The Devastation of Moore, Oklahoma
Introduction by Nicholas Carron
Many Americans were confronted with dizzying, continuous news coverage of Moore, Oklahoma soon after a violent tornado destroyed a large portion of the municipality. Much of the content that was broadcast appeared fleeting and impersonal, intended to inform a mass audience that was too busy to digest the story’s true value or presented in a way that entertained rather than enlightened.
I’ve followed Lynda Martin on Instagram (@_imageconjurer) and EyeEm (@imageconjurer) closely over the years, and have been continuously amazed by her ability to spark my imagination, bring me into her world, and prompt me to visit her library of highly-conceptual compositions again and again. Whether it’s merely through one image or a cohesive series of pictures, she has consistently shown that effective mobile photography offers the viewer contemplative pause and often speaks louder than words. Such was the case when I first came across her personal documentation of Moore, Oklahoma. I immediately asked her to share her constructive series, not only to promote the convincing storytelling qualities of mobile photography, but to advocate Lynda’s mission to support various causes and efforts to help the community recover.
The cleanup and rebuilding process in Moore will be extensive and costly. Below are links if you would like to make a contribution to the City of Moore. They are in need of financial aid as well as volunteers to assist with clean up.
On the afternoon of May 20, 2013, a catastrophic EF5 (wind estimated 210 mph [340 km/h]) tornado struck the town of Moore, Oklahoma, USA, killing 24 people and injuring another 377. The tornado was on the ground for 39 minutes and left a 17 mile (27 km) path of destruction that was 1.3 miles (2.1 km) wide at its peak.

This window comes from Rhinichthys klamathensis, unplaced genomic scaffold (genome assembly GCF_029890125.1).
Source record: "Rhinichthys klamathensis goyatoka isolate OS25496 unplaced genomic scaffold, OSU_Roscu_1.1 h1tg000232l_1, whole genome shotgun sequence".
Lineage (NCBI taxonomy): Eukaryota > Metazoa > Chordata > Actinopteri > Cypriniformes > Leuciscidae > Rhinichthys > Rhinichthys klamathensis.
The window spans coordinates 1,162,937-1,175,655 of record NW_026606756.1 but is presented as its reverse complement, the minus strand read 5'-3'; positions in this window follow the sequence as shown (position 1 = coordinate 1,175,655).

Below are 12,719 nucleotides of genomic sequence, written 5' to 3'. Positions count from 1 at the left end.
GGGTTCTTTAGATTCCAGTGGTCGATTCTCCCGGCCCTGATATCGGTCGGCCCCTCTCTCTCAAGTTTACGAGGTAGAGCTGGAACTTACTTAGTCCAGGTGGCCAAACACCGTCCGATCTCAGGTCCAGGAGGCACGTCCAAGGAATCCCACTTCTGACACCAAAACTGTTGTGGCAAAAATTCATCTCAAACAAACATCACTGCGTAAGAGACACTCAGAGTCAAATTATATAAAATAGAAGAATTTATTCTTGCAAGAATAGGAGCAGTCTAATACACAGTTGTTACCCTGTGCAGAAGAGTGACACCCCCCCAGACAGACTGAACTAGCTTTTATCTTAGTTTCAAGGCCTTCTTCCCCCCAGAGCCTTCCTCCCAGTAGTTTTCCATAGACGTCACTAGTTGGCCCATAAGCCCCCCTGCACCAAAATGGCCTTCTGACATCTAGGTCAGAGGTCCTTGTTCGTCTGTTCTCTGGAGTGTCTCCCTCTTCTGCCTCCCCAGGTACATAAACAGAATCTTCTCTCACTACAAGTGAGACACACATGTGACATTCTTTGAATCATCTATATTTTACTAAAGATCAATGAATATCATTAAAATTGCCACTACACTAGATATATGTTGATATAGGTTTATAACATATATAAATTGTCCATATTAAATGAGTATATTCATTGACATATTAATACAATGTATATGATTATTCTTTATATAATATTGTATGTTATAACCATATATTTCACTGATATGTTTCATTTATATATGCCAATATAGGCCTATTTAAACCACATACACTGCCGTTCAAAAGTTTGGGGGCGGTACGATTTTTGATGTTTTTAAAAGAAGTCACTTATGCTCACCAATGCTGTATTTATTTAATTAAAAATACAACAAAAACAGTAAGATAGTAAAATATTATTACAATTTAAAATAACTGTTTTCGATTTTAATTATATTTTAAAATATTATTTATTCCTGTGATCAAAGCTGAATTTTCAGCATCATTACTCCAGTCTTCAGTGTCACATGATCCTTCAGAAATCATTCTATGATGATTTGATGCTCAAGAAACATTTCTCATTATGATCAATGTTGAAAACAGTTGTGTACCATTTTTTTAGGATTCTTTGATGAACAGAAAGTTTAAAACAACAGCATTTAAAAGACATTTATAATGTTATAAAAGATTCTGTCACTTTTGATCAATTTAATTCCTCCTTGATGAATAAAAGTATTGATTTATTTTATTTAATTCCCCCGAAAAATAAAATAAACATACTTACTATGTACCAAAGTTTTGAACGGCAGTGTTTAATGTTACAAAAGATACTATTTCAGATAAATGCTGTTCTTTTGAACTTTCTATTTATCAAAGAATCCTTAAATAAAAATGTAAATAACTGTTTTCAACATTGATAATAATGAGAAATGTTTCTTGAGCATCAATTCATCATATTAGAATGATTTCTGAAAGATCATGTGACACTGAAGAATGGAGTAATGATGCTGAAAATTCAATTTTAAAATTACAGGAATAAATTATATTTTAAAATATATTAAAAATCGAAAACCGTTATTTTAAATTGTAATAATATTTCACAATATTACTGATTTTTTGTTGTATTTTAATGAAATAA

It is estimated that 1,150 homes were destroyed and damages are estimated at $1.5 to 2 billion. Briarwood Elementary School and Plaza Towers Elementary School were destroyed by the tornado. Seven children perished at the Plaza Towers Elementary School.
I’ve lived in tornado alley my entire life and it is not unusual to spend a spring evening watching weather forecasters track tornados and alerting viewers to take cover. When a tornado warning is issued, family and friends often call to make sure everyone is aware. We watch the sky closely in this part of the country, especially during tornado season. Never before have I felt compelled to visit the aftermath of a tornado. I’ve always been afraid to witness the destruction firsthand. I suppose it is because I fear nature’s violence and randomness. With little warning the world can change in a matter of seconds. It could happen to anyone. It could happen to me.
Thirteen days after the tornado, I drove north for two hours and found myself standing in the midst of a disaster area. I tried to comprehend the vast amount of devastation and loss this community has suffered, overwhelmed by knowing the scene stretched for miles and affected thousands of families. Through my bewilderment one thought persisted: I need to record what I am seeing. People need to understand the extent of the catastrophe and how monumental the task of rebuilding will be.
A homeowner graciously invited me to photograph the storm shelter where he along with his family and neighbors, weathered the tornado. Nine people took refuge here while their homes were destroyed. The gentleman shared his frightening experience along with a story about how he and some neighborhood boys rescued an elderly neighbor who was pinned in the room where she took shelter. Fortunately, although the lady was injured, she survived. This humble hero respectfully declined to be photographed or to give his name.
Moore Medical Center (in the background) took a direct hit from the tornado. Although the hospital structure was a complete loss, 125 employees, 30 patients, and 250-300 residents seeking shelter survived without serious injury. The community hospital ruins will be demolished.
A team from Central Oklahoma Habitat for Humanity in Oklahoma City assists with cleanup.
All photographs were taken with an iPhone 5 using shooting apps ProCamera, Camera+, 6×6, or 6×7. Images were edited on an iPad (3rd generation) using Snapseed with a final filter from Laminar Pro.